/* Internal CSS rule is defined before External CSS import */
        h2{
            color : red;
        }
      </style>
      <!-- Externally defined CSS rules adding to the HTML page --> 
      <link rel="stylesheet" type="text/css" href="external-style.css" />
    </head>
    <body>
         <h2> This is a sample heading to check order priority </h2>
    </body>
  <html>

Output

This is a sample heading to check order priority

How to change the CSS Priority?

The !important rule is used to change CSS priority. In CSS, !important means “this is important“, important rule in CSS is used to add more importance to a CSS property’s value than normal. In fact, if you use the !important rule, it will override all previous styling rules for that specific property on that element.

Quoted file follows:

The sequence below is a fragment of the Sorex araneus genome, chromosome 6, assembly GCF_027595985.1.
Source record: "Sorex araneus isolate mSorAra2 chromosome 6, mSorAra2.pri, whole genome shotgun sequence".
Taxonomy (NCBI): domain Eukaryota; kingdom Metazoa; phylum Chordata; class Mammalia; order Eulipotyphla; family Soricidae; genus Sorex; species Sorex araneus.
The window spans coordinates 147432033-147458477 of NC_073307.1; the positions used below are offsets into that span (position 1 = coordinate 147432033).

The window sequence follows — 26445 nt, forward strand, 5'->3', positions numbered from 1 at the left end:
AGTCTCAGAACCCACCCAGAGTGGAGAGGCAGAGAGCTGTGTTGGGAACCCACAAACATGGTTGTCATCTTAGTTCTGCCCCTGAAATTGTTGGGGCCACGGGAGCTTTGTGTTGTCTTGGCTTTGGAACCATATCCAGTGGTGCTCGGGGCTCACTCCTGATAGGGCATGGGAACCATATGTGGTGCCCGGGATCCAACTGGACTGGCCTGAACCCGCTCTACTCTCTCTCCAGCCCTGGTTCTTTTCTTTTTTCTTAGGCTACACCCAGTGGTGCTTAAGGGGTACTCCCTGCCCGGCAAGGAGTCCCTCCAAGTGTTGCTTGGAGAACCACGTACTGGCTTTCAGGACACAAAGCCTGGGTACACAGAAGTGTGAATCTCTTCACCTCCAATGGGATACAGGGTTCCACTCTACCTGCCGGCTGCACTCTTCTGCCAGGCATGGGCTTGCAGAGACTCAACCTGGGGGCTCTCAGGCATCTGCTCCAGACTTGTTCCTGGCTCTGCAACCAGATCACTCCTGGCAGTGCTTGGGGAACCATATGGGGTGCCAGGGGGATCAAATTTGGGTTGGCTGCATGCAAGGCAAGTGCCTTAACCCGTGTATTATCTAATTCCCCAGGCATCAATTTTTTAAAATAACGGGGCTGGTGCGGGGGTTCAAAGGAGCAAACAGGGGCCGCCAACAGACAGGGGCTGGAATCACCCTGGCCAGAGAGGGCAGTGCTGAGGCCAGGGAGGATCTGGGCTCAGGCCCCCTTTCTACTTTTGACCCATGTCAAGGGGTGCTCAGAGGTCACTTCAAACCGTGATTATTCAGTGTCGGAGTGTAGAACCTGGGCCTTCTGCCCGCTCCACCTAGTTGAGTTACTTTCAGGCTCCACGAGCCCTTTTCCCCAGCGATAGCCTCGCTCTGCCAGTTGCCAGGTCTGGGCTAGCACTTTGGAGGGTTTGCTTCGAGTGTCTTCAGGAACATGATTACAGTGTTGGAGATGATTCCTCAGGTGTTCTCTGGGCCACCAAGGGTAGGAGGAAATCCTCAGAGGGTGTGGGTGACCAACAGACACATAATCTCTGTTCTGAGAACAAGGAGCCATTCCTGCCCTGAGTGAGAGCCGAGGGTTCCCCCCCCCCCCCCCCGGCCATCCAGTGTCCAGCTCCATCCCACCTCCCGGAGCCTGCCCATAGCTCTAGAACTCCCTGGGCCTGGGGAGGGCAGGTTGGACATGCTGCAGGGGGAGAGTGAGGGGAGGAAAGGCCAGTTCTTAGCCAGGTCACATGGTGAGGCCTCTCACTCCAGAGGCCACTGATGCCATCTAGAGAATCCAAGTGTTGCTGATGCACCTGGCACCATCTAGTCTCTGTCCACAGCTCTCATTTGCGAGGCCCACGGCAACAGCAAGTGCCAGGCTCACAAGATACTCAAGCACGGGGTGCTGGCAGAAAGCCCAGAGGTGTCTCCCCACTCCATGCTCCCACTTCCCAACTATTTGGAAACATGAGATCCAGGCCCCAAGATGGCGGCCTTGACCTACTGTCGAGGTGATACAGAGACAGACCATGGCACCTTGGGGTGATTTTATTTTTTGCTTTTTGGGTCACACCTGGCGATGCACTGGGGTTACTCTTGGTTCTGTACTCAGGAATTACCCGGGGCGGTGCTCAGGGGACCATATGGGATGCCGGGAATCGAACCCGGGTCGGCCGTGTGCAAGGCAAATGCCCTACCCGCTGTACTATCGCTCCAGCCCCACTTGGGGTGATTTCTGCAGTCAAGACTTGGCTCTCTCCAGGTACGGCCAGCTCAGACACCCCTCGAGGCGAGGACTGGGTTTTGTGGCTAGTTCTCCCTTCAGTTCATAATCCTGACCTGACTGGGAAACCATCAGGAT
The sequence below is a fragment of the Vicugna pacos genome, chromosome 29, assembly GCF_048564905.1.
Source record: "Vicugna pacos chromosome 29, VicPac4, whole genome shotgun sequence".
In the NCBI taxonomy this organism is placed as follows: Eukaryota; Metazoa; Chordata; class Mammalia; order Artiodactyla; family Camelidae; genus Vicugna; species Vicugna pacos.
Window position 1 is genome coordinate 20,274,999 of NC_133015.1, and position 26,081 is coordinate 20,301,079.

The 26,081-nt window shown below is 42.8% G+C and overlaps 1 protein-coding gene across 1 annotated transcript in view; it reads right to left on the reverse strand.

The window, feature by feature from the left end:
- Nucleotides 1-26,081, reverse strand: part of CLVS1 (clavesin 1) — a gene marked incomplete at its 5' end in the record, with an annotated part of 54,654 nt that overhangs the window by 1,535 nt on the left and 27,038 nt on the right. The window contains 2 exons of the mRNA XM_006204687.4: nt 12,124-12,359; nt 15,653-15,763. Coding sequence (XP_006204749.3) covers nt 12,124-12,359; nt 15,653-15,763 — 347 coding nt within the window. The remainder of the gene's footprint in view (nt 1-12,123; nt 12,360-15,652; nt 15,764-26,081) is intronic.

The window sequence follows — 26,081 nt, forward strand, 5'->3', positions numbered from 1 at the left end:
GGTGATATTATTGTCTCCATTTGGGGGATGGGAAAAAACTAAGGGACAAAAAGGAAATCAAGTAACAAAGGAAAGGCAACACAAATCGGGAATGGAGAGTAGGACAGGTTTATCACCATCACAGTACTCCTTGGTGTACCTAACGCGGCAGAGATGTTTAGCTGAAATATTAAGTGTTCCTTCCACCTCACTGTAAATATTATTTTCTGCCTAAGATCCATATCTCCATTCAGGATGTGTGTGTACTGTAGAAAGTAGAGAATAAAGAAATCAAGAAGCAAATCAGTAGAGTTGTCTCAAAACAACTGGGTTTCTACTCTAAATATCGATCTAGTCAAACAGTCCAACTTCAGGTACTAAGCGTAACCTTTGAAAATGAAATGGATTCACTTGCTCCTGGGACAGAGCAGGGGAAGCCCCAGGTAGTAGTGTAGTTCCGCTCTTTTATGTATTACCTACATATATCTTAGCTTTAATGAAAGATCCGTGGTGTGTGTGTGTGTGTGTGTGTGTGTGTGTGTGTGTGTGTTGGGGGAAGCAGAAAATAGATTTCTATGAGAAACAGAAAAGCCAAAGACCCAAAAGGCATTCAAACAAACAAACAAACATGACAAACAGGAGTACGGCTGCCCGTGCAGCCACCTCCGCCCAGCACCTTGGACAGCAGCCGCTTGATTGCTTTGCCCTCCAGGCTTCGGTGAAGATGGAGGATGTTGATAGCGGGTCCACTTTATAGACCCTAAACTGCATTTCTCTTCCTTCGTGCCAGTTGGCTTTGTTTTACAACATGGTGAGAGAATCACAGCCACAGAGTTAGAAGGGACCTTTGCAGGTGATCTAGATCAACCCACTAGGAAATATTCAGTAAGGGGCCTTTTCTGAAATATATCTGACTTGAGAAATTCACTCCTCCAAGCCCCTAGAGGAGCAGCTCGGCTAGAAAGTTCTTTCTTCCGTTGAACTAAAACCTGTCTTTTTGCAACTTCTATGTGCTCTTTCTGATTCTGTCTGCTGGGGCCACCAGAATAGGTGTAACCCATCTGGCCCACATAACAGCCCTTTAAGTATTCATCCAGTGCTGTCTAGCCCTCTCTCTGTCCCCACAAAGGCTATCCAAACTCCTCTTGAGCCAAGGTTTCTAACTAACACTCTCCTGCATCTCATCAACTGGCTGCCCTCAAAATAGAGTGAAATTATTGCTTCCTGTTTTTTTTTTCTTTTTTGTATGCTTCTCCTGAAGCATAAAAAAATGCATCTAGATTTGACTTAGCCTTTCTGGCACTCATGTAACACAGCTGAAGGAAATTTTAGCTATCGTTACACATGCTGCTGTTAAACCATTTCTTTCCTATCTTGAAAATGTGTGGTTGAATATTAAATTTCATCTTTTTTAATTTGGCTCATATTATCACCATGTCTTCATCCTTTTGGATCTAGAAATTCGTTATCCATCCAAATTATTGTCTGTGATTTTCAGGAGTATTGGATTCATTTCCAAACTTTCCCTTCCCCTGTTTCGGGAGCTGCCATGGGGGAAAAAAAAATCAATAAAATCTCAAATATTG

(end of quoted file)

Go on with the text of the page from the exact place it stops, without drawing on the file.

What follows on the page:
Example

<!DOCTYPE html>
   <html>
    <head>      
      <style>
        h1{
            color : green !important;
        }
        h1{
            color : blue;
        }
      </style>
    </head>
    <body>
         <h1 style="color:red;"> This is a sample heading </h1>
    </body>
  <html>

Output

This is a sample heading

It is good to know about the !important rule, you might see it in some CSS source code. However, do not use it unless you absolutely have to.

Conclusion

In this article, you have learned about CSS priority. The CSS priority mainly takes based on the types and selectors. You have also seen that how we can override the CSS rules using !important rule.

If you don’t know, what is CSS? then you can visit our another article : Introduction about CSS

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1 thought on “CSS Priority”